You’re Probably Using Lighthouse Wrong: How We Got Tricked by a Single Magic Number

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These days web performance is one of the most important things everyone wants to optimize on their apps, and it's clear to everyone how dramatic the impact of a poorly optimized website is on business. Yet we as an industry completely fail in recognizing its complexity and widely misuse the most common tool to measure it — Google Lighthouse. If you’re one of those people thinking that good performance equals a good Lighthouse score, you’ve also fallen into this trap and this talk is for you.

29 min
12 May, 2023

AI Generated Video Summary

The Talk discusses the importance of performance and mobile consumption in e-commerce, as well as the use and limitations of Google Lighthouse for measuring page quality. It highlights the challenges and considerations in using Lighthouse, including the difference between lab data and real-world data, and the need to understand user experience beyond a single score. The Talk also touches on the potential use of AI in evaluating website performance, optimizing third-party libraries, and setting a JavaScript budget for better performance.

1. Introduction to the Talk

Short description:

Hello. Hey, hey, how are you doing? Are you having fun? I'm happy, because I'm having a lot of fun. It's great to be here again. The title of my talk is, You're Probably Using Cloud House Wrong. My name is Filip Rakovski. I'm a chief developer experience officer and co-founder of Vue. I'm also a technology council member of Maha Alliance. Maha Alliance is an alliance of the biggest enterprise vendors that are modernizing the e-commerce landscape and I'm extremely proud to represent it. I work in the e-commerce industry. Building e-commerce storefront is harder than it seems. And I can guarantee that you will feel physical pain once you learned what faceting is.

Hello. Hey, hey, how are you doing? Are you having fun? Are you having fun? Okay. Good, good. I'm happy, because I'm having a lot of fun.

It's great to be here again. I think it's the first time I'm here in Vue London, in Vue.js Live, this time. And the title of my talk is, You're Probably Using Cloud House Wrong. And I know it sounds a little bit provoking. That was my intention. But I don't assume you're using it wrong. I really hope you're using it in the right way. But just in case you're using it wrong, here's my talk.

My name is Filip Rakovski. I'm a chief developer experience officer and co-founder of Vue. I was introduced as a CTO because I used to be a CTO, but we hired a better CTO. So, right now I can move to the things that I'm best at, and that I enjoy a little bit more. So, yeah. I'm also a technology council member of Maha Alliance. Who here heard about Maha Alliance? Okay. Okay. So, Maha Alliance is an alliance of the biggest enterprise vendors that are modernizing the e-commerce landscape and I'm extremely proud to represent it. And who heard about Vue Storefront? Please raise your hand. Nice. Nice. It's getting better every year.

So, you know, I work in the e-commerce industry. And I work in the e-commerce industry literally all my life. And building e-commerce storefront is harder than it seems. Like if you're powerful after displaying, you know, the first product, the first data on your website from one API endpoint, but the road from there to production is very long and it's often painful. And I can guarantee that you will feel physical pain once you learned what faceting is.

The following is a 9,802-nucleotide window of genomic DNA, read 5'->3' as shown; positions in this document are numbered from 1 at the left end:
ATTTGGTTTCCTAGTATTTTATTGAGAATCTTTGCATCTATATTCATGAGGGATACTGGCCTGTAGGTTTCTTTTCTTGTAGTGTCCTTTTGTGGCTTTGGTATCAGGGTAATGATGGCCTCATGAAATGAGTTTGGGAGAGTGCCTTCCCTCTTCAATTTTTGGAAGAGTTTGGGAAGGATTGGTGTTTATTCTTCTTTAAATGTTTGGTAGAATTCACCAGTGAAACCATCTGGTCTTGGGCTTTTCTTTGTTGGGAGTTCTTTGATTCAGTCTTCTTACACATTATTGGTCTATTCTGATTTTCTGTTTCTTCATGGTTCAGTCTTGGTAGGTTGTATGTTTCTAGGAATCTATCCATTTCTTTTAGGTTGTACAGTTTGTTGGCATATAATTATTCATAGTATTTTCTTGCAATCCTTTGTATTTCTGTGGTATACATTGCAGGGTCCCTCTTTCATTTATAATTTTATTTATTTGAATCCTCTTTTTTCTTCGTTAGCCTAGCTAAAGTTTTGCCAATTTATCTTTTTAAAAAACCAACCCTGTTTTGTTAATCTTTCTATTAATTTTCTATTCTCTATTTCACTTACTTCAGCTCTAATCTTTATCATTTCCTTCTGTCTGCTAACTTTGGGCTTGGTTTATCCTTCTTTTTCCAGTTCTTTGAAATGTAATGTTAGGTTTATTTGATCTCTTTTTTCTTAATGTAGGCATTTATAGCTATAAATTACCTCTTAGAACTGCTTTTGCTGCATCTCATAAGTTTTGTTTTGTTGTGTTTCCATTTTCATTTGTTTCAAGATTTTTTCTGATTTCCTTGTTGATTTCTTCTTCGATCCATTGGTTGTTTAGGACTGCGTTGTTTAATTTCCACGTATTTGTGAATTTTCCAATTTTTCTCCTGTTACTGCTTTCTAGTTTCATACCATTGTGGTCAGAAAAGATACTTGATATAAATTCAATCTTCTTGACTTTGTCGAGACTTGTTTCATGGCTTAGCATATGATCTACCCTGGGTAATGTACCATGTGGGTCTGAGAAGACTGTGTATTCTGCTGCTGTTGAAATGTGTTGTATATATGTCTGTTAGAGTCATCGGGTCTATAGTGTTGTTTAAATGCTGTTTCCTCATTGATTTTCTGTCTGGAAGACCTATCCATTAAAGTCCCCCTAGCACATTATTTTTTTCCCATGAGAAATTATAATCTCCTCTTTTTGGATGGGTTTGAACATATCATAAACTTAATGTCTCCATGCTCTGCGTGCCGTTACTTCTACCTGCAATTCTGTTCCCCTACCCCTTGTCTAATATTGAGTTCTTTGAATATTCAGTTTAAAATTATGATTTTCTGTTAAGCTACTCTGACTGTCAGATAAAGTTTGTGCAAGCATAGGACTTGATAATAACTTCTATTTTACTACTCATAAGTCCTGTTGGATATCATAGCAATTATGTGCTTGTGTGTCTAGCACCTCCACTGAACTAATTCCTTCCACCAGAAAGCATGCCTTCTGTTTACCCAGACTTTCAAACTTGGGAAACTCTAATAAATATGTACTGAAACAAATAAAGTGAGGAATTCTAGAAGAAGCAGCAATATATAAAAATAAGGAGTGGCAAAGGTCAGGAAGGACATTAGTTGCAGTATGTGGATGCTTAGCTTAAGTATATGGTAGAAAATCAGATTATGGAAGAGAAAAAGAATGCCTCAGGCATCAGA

2. Importance of Performance and Mobile Consumption

Short description:

The goal of Vue Storefront is to provide tools that save you from the pain of building e-commerce storefronts. Performance is crucial in the e-commerce industry, and even small delays can cost millions of dollars. Check out WPO stats for insights on how performance optimization can boost revenue. Five years ago, frontend performance was not a significant concern, but with the rise of JavaScript frameworks, the importance of performance became apparent. The growing size of websites and the shift to mobile consumption highlighted the need for better mobile performance.

So, the goal of Vue Storefront is actually to provide tools that save you from this pain. And Vue Storefront is open source, so you can check it on GitHub and give a star if you like it. I'm not encouraging, but, you know, it would be nice.

And in the e-commerce industry, performance is one of the most important things to look at really. The fact that the way how people look at this is often completely wrong is another topic, but that's what I'm going to address in this talk. So, Amazon did a study on that topic. And what they learned is that every 100 milliseconds in added page load costs 1% of revenue. For Amazon, it's millions of dollars, really. 100 milliseconds.

And speaking about numbers, if you need a good source of arguments for your boss, for example, to take care of performance because you know it's important but you need the argument, check out this website, WPO stats, which stands for performance optimization stats. And it will give you great, great insights on how optimizing performance helps other companies to grow their revenue.

And it feels quite crazy from today's perspective, but five years ago, when we were writing the first lines of code for vstorefront, the topic of frontend performance was almost nonexistent in the web developer space. At that time, JavaScript frameworks were just gaining the traction. Angular, JS, React. They were already well-established tools, gaining popularity every day. Vue, it was just getting the attention of the broader developer community, fighting with frameworks like this one.